Our 52nd Open Tender will be held in order to buy equipment used in medical imagining in paediatrics.
Cancer Diagnostics and Treatment
We base this nationwide programme on three main pillars, namely - diagnostics, state-of-the-art equipment, and cancer awareness. Within the framework of this programme we have:
- opened 80 diagnostic centres for treating cancer in children (both at an early and advanced stage) working nationwide. We’ve equipped numerous diagnostic units and cancer clinics with 80 high-tech ultrasound scanners.
- furnished major Polish children’s cancer clinics with specialised equipment. Doctors can now quickly and, what is more important, precisely diagnose children. We started this stage of the program in the spring of 2010 when we bought 6 high-tech CT scanners, which play a crucial part in cancer diagnostics.
- provided equipment necessary to establish a Central Laboratory of Genetic Research in Children's Oncology - ONCOLAB in Łódź. The laboratory is meant to provide a genetic analysis of samples taken from children from the entire country and the lab is furnished with equipment purchased by the GOCC for a sum of 2 500 000 PLN (over 580 000 EUR).
- worked to increase parents’ and family doctors’ cancer awareness through information campaigns. We also aim to encourage Polish authorities to develop appropriate mechanisms aimed at including diagnostic centres in domestic children’s health care system. First of all, we’d like to convince Narodowy Fundusz Zdrowia (the National Health Fund) to supervise tests done in ultrasound laboratories established by the GOCC Foundation.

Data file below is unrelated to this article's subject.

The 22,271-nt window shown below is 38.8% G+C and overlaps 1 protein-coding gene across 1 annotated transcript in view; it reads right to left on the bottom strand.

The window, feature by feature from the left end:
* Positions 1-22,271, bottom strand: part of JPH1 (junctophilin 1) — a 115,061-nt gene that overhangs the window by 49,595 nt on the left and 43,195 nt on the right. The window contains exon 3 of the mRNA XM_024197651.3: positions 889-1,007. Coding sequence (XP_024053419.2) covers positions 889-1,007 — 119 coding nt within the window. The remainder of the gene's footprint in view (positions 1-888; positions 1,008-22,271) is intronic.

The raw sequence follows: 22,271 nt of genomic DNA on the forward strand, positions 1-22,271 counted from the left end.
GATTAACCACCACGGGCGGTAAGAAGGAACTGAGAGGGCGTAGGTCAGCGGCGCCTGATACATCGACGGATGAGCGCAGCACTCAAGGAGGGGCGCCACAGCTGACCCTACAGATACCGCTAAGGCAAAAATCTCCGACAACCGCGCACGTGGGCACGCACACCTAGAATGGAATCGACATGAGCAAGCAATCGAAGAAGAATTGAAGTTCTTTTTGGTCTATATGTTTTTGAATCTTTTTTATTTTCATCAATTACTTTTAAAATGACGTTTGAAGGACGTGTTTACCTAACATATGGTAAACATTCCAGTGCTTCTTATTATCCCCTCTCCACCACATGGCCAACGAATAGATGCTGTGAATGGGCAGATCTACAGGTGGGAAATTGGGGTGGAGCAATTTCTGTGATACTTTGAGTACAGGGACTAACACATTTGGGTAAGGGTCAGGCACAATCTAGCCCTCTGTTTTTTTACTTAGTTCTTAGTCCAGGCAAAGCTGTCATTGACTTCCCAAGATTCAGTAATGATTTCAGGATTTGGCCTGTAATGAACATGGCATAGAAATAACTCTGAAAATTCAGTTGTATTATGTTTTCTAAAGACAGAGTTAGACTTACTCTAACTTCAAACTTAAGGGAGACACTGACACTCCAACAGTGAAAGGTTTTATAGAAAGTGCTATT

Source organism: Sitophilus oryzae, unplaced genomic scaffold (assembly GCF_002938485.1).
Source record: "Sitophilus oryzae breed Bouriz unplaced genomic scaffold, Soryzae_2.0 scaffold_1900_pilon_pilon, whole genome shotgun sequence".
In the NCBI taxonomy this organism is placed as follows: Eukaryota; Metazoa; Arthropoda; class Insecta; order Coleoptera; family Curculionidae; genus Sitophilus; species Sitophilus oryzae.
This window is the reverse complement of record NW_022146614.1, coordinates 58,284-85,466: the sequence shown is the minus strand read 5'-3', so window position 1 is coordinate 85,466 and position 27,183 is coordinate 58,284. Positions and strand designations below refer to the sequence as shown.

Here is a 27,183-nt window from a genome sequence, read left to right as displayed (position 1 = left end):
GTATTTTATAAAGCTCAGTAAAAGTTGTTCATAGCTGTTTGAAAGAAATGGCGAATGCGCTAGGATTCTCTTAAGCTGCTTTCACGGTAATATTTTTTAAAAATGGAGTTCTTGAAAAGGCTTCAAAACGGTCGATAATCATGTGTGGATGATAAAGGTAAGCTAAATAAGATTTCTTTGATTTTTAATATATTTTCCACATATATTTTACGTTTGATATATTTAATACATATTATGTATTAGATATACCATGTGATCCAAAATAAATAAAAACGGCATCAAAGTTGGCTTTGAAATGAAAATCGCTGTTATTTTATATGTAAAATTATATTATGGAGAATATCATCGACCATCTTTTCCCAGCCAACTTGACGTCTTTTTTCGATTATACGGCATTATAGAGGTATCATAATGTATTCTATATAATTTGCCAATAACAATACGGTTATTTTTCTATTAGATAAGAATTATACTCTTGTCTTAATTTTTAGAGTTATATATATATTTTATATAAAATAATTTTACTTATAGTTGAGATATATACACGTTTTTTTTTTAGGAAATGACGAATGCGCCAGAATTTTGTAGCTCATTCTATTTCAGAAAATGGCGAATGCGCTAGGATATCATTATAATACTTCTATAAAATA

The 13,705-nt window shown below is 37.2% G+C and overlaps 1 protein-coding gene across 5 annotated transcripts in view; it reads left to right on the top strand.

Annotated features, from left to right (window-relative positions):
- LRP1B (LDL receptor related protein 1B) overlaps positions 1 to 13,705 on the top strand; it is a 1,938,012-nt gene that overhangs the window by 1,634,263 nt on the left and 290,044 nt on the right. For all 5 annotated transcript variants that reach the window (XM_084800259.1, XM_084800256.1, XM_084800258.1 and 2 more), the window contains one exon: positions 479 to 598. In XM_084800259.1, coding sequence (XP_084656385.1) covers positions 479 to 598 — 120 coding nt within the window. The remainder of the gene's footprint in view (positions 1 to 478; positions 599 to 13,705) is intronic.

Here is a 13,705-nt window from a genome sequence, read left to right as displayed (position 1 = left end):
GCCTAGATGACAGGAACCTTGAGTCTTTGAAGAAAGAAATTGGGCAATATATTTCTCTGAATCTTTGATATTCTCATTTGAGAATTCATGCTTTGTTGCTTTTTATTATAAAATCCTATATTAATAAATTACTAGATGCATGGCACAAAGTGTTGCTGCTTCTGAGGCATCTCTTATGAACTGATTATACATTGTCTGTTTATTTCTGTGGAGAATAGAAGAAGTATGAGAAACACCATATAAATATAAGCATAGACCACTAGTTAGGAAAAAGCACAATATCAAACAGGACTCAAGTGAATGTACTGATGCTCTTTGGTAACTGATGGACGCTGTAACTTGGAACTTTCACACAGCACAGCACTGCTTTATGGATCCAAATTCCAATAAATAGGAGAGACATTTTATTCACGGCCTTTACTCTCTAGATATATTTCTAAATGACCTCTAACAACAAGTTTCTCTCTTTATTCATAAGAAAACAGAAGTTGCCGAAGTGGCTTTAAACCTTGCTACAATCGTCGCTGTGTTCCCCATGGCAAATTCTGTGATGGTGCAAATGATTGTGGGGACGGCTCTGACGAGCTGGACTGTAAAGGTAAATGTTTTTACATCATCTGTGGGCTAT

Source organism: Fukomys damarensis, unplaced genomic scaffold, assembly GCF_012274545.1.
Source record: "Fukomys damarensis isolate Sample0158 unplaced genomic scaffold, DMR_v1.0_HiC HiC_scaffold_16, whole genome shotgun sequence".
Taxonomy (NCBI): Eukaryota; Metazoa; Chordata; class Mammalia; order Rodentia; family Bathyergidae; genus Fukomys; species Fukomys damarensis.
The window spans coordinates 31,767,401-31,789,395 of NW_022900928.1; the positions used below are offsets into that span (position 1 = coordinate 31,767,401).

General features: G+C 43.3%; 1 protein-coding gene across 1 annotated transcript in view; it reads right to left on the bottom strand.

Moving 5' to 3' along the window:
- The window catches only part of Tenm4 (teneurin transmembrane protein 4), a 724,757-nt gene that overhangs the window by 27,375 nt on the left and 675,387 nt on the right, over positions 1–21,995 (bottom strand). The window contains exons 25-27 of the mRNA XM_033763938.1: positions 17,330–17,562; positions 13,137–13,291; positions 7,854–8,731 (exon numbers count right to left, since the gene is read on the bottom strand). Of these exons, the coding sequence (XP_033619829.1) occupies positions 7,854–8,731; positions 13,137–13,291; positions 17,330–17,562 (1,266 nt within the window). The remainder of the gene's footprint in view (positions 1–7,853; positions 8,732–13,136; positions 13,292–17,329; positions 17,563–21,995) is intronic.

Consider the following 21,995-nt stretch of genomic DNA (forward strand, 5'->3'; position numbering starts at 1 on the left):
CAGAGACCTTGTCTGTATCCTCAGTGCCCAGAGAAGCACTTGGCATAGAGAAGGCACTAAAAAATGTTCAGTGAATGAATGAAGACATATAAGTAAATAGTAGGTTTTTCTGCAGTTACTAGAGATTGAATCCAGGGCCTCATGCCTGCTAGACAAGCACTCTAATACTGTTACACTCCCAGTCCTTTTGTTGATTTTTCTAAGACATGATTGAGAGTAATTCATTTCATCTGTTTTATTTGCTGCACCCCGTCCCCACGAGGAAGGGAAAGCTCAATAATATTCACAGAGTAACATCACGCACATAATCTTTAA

Every year around 1300 children and adolescents are diagnosed with cancer. Even though cancer is rarely diagnosed in children and adolescents, and treatment is getting more and more effective (currently 70-80% recoveries), it is still the second leading cause of death amongst children and adolescents (1+ year).
Diagnosing cancer at its early stage may increase the odds of a child’s recovery. In Poland, the rate of early diagnosis of early cancer is only 8%, while the rate in Western Europe is 25%.
We strongly believe that our activities in all three areas will enable us to achieve the most important goal - a definite improvement of cancer diagnostics at its early stage. This objective won’t be achieved without collaboration with oncologists, family doctors, as well as representatives of the Ministry of Health and the National Health Fund.